U.S. Patent and Trademark Office Director Michelle Lee has resigned, administration sources confirm to POLITICO.
Lee, the former head of Google’s patent practice, was appointed by then-President Barack Obama in 2014 to head the office, the first woman to hold the post. She told POLITICO shortly after Donald Trump’s election in November that she was “open” to staying on during his presidency. Her status remained something of a mystery for months, but the Patent Office confirmed in mid-March that she would continue to serve as the director under Trump.
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No reason was given for her resignation. While rumors have been circulating that Lee was being considered for some other Trump administration post, perhaps as director of the White House Office of Science and Technology Policy, no new role was announced Tuesday.
Lee’s appointment by Obama — after a two-year vacancy in the post — was seen at the time as something of a coup for the technology industry, given her background at Google. There have long been tensions between Silicon Valley and the pharmaceutical industry over the office’s handling of patents.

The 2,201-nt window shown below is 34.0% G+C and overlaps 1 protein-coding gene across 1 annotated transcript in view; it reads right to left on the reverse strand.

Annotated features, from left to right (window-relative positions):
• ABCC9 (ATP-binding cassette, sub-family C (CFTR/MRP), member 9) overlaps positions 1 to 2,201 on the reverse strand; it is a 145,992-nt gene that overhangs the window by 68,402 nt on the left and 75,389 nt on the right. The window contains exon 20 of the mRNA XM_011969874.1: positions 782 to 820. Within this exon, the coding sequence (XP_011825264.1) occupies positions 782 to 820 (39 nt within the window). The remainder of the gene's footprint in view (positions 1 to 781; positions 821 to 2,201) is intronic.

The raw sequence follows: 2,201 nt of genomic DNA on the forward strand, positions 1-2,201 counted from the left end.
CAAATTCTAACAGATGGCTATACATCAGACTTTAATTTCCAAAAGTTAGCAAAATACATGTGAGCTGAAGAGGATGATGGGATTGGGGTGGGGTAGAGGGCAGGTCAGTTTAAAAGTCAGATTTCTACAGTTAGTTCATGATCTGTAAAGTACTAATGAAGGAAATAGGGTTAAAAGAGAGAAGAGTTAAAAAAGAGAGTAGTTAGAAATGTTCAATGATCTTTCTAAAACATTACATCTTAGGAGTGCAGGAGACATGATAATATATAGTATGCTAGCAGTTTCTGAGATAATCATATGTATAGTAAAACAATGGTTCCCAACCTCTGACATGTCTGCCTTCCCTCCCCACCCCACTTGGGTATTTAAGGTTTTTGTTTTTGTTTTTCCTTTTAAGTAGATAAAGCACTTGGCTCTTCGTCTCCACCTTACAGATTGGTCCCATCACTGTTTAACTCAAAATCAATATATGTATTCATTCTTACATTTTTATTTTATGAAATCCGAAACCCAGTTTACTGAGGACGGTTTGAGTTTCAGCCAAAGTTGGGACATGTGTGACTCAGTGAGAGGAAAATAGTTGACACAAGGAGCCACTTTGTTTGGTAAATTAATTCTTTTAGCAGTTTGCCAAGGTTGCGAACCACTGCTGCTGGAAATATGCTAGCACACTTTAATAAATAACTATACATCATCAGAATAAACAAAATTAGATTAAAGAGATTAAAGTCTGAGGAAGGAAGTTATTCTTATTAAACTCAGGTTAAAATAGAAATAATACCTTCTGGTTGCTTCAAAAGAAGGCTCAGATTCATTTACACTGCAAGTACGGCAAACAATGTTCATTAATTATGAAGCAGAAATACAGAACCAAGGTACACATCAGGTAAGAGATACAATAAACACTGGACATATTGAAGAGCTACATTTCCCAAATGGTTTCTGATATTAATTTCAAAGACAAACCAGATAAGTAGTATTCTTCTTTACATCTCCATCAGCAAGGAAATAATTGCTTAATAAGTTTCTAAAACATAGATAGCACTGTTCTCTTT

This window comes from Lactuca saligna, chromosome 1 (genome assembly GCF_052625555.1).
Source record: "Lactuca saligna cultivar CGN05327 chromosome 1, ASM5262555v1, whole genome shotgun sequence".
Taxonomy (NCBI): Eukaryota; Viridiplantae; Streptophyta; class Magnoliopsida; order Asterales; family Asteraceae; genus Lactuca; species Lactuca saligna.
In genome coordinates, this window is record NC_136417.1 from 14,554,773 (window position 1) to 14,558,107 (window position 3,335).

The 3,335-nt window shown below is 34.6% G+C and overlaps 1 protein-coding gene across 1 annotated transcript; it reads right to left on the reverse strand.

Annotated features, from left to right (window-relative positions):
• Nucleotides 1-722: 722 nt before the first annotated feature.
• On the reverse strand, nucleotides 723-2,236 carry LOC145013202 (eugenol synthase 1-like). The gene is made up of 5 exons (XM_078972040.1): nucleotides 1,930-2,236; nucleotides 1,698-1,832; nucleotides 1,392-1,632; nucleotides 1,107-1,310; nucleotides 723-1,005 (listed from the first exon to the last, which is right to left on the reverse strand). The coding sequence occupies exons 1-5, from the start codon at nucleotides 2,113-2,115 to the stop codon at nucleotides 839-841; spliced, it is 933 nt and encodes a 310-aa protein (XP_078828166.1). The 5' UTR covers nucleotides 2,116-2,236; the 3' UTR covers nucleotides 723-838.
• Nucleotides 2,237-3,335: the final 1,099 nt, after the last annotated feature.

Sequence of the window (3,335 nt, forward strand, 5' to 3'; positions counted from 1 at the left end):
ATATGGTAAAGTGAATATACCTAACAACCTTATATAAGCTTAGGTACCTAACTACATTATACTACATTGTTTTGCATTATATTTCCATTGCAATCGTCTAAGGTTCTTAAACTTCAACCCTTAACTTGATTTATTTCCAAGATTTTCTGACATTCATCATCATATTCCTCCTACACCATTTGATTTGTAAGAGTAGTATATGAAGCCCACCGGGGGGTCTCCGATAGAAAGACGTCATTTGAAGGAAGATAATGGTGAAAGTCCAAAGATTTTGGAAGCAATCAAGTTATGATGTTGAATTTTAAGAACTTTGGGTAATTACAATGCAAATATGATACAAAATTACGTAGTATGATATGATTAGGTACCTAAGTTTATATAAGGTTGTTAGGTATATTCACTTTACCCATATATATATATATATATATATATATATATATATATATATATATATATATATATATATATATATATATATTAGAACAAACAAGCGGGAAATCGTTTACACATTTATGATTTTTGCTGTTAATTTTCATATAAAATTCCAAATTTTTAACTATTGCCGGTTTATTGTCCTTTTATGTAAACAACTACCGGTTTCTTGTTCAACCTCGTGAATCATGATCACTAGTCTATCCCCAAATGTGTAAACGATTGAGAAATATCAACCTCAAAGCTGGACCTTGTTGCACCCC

During his confirmation hearing in January to be Trump’s pick to head the Commerce Department, Wilbur Ross praised aspects of Lee’s tenure, in particular her navigation of potential conflicts of interest with Google, her former employer of nearly a decade. By March, though, Ross was said to be interviewing replacement candidates.
The following month, a coalition of industry groups and tech companies — including Google, Facebook and Amazon — encouraged Trump to retain Lee as director. “We have been very pleased with the leadership of Director Lee, who has been committed to making sure that the USPTO creates the maximum economic benefit for American inventors and businesses,” the letter read.